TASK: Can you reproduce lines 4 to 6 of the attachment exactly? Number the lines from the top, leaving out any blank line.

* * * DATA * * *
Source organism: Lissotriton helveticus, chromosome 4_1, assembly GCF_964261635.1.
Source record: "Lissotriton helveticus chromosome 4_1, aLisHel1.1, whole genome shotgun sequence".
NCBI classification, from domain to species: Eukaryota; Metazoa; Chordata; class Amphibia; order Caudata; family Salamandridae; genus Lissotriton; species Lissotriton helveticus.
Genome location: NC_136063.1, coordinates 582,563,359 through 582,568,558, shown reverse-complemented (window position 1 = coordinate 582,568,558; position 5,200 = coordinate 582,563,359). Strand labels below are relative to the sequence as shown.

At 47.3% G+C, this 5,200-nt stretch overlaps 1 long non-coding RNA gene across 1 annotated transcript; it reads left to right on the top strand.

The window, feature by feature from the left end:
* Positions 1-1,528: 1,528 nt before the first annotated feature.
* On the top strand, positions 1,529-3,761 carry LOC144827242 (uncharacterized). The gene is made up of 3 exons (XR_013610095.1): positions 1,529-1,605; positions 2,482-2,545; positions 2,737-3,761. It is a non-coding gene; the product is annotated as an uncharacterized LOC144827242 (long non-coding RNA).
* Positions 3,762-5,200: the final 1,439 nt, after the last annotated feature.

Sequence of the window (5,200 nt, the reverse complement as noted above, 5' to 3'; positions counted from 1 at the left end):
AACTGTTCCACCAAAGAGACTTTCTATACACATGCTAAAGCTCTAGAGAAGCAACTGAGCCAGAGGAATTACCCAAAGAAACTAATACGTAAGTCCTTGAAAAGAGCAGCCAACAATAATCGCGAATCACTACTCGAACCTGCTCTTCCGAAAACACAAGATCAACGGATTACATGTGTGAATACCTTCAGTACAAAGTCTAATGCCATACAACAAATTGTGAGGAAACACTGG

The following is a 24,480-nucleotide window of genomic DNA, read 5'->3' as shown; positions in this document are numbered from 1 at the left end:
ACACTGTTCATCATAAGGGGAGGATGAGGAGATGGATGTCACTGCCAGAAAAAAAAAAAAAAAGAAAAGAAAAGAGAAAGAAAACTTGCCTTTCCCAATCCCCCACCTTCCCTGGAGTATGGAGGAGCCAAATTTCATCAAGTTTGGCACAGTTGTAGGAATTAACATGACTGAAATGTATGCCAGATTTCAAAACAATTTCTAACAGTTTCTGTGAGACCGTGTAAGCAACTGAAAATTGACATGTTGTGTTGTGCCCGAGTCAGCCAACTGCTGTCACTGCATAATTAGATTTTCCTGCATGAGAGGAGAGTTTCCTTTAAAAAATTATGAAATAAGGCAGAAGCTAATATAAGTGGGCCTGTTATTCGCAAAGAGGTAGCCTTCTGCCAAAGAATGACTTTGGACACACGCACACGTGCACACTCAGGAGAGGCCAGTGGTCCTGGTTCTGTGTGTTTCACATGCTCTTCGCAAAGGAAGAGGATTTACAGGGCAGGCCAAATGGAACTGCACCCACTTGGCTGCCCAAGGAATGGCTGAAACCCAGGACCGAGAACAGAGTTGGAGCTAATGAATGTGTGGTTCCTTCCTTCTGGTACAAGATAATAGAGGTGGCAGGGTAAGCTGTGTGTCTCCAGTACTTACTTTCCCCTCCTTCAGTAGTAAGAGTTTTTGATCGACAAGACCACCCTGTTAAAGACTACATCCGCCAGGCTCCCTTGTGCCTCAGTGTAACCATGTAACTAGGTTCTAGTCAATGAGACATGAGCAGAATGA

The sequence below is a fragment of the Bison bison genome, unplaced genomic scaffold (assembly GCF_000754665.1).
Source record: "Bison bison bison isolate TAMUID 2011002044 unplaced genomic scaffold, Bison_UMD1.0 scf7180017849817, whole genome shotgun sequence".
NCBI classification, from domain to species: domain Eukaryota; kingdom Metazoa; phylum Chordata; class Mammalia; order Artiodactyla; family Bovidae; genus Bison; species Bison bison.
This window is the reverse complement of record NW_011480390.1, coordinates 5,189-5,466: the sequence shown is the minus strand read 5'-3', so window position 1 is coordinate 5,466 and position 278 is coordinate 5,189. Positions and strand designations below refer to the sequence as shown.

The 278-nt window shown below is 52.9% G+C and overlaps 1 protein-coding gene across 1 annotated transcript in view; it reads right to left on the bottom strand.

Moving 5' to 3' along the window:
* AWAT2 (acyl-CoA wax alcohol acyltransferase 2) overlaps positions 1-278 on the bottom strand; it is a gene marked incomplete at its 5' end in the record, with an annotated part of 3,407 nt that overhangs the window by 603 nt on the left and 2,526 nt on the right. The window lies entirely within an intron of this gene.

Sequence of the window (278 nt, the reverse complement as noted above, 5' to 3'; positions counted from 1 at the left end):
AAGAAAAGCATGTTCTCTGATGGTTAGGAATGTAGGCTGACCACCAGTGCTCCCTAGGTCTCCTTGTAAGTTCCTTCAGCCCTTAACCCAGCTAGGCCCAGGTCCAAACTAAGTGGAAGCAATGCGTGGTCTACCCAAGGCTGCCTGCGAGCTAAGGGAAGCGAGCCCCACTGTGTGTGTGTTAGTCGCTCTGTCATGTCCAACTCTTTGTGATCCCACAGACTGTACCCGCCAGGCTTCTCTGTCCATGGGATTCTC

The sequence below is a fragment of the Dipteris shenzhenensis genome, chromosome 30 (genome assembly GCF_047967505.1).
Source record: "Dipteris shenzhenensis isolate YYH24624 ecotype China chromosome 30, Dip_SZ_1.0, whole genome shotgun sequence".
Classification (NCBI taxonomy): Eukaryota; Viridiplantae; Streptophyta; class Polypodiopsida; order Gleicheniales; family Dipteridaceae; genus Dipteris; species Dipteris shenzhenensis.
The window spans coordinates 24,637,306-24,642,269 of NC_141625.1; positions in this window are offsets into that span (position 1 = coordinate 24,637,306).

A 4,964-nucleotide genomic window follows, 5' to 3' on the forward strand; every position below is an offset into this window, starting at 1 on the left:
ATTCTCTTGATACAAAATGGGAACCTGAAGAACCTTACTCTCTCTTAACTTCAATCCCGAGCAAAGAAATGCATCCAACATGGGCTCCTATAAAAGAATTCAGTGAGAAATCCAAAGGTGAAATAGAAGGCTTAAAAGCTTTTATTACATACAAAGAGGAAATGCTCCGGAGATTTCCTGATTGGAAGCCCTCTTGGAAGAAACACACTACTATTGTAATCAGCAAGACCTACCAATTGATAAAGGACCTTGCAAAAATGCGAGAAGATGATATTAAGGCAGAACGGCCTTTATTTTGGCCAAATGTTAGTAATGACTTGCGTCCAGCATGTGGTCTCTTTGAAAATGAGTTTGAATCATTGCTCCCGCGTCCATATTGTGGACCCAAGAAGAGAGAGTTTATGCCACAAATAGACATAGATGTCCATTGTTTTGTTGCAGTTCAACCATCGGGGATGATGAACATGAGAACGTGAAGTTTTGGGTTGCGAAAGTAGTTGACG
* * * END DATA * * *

Genome location: NC_136063.1, coordinates 582,563,359 through 582,568,558, shown reverse-complemented (window position 1 = coordinate 582,568,558; position 5,200 = coordinate 582,563,359). Strand labels below are relative to the sequence as shown.

At 47.3% G+C, this 5,200-nt stretch overlaps 1 long non-coding RNA gene across 1 annotated transcript; it reads left to right on the top strand.

The window, feature by feature from the left end: